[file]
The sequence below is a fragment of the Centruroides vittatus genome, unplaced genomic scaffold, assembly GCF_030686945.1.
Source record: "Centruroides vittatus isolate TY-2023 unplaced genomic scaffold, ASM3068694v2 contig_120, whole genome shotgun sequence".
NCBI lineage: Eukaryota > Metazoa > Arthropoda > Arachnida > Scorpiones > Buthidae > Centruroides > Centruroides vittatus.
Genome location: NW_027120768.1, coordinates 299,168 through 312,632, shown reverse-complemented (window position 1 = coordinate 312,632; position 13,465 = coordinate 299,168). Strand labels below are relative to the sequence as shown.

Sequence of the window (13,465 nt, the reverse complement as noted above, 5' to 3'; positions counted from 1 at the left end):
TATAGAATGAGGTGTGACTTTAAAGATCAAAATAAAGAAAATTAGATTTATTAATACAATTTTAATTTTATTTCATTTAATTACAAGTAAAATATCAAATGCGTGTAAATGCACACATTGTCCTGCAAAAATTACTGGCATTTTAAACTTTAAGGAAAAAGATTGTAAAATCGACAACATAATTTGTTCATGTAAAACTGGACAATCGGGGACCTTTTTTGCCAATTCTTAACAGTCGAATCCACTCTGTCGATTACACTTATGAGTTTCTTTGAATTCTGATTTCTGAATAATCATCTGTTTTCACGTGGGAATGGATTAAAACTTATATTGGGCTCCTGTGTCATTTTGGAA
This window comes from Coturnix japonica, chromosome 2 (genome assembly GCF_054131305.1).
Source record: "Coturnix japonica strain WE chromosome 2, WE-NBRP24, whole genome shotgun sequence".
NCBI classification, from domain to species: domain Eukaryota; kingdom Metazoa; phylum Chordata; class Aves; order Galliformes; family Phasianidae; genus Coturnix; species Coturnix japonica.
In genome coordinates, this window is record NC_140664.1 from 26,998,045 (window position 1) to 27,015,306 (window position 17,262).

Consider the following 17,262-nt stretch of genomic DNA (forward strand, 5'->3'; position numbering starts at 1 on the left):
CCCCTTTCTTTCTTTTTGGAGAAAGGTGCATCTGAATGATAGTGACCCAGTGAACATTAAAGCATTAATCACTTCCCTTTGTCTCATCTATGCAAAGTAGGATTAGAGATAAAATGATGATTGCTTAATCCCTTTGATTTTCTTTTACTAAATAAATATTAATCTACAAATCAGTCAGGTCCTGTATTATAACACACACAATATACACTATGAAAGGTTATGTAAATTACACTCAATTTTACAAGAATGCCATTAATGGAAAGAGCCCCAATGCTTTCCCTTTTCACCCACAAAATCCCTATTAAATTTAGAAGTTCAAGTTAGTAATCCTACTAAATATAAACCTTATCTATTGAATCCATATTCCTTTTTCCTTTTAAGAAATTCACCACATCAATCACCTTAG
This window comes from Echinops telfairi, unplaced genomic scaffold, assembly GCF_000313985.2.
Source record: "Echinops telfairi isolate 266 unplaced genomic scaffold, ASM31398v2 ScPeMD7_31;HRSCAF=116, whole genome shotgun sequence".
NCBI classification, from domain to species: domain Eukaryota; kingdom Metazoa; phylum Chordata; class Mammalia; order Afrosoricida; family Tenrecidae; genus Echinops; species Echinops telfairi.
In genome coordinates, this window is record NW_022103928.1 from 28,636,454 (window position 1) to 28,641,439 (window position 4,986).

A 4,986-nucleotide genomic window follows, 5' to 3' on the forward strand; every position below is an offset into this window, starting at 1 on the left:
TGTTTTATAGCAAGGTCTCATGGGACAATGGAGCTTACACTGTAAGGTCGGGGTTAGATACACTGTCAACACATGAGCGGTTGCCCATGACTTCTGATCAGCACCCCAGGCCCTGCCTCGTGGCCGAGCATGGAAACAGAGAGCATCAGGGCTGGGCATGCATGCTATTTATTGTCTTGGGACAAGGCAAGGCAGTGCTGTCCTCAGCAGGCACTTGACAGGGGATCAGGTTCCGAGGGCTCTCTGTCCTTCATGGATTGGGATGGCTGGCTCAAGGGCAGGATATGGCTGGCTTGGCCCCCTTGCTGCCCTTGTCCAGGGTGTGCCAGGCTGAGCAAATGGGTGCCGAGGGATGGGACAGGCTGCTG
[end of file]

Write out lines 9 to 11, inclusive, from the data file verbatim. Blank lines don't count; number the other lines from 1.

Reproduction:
NCBI classification, from domain to species: domain Eukaryota; kingdom Metazoa; phylum Chordata; class Aves; order Galliformes; family Phasianidae; genus Coturnix; species Coturnix japonica.
In genome coordinates, this window is record NC_140664.1 from 26,998,045 (window position 1) to 27,015,306 (window position 17,262).

Consider the following 17,262-nt stretch of genomic DNA (forward strand, 5'->3'; position numbering starts at 1 on the left):